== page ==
The Algorithm That Blocks Annoying Things (Like Your Ad)
Chris Baker has a new start-up that could make it more difficult to market your company online. Earlier this week, the ex-creative director of BuzzFeed unveiled his latest project, Rather, a Google Chrome extension that filters out "annoying things" on the Internet, including the ads companies place on Twitter and Facebook.
Companies increasingly rely on Web-based advertisements to drive sales. Online ad spending topped $100 billion in 2012, according to eMarketer, and it's expected to grow 15 percent to $118 billion by the end of this year. But Baker envisions a different kind of Internet, one that’s more customized for its users.
“The Internet is such a mess right now,” he tells Inc. “People are A and B testing and only one out of every 100 ads will make you smile.” By filtering out the annoying stuff, he hopes to improve users' experiences.
With Rather, users can select certain topics they dislike (such as Obama or babies). Anytime that keyword appears, the extention will swap out that piece of online content for something the user would rather see. Rather also relies on three separate algorithms to filter the Internet: Popularily, which enables users to filter out trending topics like the World Series; Upcoming, which prevents upcoming events or trends like the Olympics from clogging your feed; and Service, which selectively turns off ads on Facebook and Twitter.
Baker stresses that he's not looking to block ads completely--"We don't want to be Adblock; they've wiped the slate"--but hopes the service might teach small businesses to make better ads.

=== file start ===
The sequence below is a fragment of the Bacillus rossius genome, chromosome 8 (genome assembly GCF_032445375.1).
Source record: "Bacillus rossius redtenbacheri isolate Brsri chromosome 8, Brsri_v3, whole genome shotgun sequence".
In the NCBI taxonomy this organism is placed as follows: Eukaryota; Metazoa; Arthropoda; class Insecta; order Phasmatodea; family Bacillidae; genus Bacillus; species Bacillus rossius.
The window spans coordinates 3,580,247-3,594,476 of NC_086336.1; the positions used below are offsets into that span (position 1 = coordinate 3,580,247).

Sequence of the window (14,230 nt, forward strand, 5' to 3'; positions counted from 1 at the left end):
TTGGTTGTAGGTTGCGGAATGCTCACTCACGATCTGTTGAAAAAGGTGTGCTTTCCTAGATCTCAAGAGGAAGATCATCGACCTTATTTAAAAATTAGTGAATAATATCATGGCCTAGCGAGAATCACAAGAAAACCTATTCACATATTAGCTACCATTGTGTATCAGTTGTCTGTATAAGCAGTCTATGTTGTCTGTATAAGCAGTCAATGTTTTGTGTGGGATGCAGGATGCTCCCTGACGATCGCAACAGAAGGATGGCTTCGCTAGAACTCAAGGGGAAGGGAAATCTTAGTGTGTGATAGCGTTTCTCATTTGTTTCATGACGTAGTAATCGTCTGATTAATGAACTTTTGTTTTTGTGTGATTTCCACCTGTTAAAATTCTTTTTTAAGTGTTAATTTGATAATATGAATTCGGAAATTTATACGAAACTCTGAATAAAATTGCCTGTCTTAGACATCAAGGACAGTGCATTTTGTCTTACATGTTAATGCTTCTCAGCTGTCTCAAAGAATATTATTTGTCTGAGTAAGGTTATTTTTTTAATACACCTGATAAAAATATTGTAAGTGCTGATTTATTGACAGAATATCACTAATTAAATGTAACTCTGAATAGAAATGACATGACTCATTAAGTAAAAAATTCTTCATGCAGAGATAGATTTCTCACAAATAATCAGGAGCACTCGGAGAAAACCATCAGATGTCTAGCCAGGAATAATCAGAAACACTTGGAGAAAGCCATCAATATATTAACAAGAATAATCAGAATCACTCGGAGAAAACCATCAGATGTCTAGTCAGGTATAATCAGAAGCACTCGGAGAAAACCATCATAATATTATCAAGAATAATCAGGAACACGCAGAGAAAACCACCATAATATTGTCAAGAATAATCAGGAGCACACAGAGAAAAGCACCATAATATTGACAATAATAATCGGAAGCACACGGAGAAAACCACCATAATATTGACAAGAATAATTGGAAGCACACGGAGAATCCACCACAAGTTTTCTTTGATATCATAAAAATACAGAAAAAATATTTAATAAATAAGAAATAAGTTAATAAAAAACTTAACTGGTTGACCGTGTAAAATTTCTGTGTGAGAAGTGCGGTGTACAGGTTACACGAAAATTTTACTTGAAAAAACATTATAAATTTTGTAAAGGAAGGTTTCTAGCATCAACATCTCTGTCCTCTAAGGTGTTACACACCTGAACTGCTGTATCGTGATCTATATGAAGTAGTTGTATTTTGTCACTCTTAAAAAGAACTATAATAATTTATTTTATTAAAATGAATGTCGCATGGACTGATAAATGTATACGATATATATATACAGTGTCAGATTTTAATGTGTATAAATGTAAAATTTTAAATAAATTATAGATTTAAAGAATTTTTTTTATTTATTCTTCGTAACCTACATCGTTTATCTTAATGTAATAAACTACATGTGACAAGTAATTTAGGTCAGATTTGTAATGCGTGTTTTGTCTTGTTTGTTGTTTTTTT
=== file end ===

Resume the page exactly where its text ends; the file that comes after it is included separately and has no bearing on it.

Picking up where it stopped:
“Oftentimes, these ads are just talking to the wrong person at the wrong time with the wrong language,” he says. “A lot of the promoted tweets I’ve seen are way off; they’re talking about esoteric things. I’ve never seen one that made me say, ‘Hmm, I think that’s something I’ll use.’”
Facebook does a better job of enticing consumers, he says, because its advertisers know their audience. “I eventually bought stuff from Bonobos because my cousin kept seeing their ads for 100 years and he bought stuff,” Baker jokes. "The bigger issue is annoying people, really."
Rather is an offshoot of Unbaby.me, another Baker-helmed Chrome extension that let users filter out friends' baby pictures on Facebook. What began as a joke (and a $500 project on Elance) became an overnight success, drawing international press and hundreds of thousands of users. "We just saw the world react in such a way where we were like, 'Holy shit! We have to see where this takes us," says Baker. "We saw an opportunity to turn this into something bigger than that."
If Rather manages to catch on with users, small businesses may have to retool their marketing strategies. And that's what Baker is hoping for. "People don't mind ads, people love those AT&T ads with the kids," he says. "There are ads that people do love."
JILL KRASNY | Staff Writer
Jill Krasny is a staff writer for Inc. magazine, where she covers the intersection of entertainment and startups. Prior to Inc., she was a writer for MTV and Esquire and an editor at TheStreet. She is a graduate of the University of Southern California with a degree in communication. She lives in New York City.